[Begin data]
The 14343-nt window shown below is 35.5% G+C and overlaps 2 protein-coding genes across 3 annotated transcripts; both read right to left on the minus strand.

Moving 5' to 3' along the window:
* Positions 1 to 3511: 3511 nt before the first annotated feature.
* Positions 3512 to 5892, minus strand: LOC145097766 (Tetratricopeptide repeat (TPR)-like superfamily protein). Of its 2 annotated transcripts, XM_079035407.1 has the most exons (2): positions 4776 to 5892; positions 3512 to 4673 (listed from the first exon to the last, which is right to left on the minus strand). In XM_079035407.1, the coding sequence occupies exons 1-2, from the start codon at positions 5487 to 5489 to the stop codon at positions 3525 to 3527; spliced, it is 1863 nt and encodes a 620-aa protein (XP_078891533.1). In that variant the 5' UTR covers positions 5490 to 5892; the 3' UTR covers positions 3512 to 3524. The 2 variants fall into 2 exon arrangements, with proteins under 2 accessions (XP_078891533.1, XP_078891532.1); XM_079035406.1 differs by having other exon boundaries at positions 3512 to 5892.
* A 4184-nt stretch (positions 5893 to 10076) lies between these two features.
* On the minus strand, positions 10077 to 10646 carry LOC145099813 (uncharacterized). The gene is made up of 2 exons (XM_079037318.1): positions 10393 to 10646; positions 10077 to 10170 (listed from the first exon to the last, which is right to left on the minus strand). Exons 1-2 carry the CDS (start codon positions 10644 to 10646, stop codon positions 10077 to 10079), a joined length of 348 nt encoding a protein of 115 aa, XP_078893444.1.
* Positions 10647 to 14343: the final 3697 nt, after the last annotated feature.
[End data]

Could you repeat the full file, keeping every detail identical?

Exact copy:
The 14343-nt window shown below is 35.5% G+C and overlaps 2 protein-coding genes across 3 annotated transcripts; both read right to left on the minus strand.

Moving 5' to 3' along the window:
* Positions 1 to 3511: 3511 nt before the first annotated feature.
* Positions 3512 to 5892, minus strand: LOC145097766 (Tetratricopeptide repeat (TPR)-like superfamily protein). Of its 2 annotated transcripts, XM_079035407.1 has the most exons (2): positions 4776 to 5892; positions 3512 to 4673 (listed from the first exon to the last, which is right to left on the minus strand). In XM_079035407.1, the coding sequence occupies exons 1-2, from the start codon at positions 5487 to 5489 to the stop codon at positions 3525 to 3527; spliced, it is 1863 nt and encodes a 620-aa protein (XP_078891533.1). In that variant the 5' UTR covers positions 5490 to 5892; the 3' UTR covers positions 3512 to 3524. The 2 variants fall into 2 exon arrangements, with proteins under 2 accessions (XP_078891533.1, XP_078891532.1); XM_079035406.1 differs by having other exon boundaries at positions 3512 to 5892.
* A 4184-nt stretch (positions 5893 to 10076) lies between these two features.
* On the minus strand, positions 10077 to 10646 carry LOC145099813 (uncharacterized). The gene is made up of 2 exons (XM_079037318.1): positions 10393 to 10646; positions 10077 to 10170 (listed from the first exon to the last, which is right to left on the minus strand). Exons 1-2 carry the CDS (start codon positions 10644 to 10646, stop codon positions 10077 to 10079), a joined length of 348 nt encoding a protein of 115 aa, XP_078893444.1.
* Positions 10647 to 14343: the final 3697 nt, after the last annotated feature.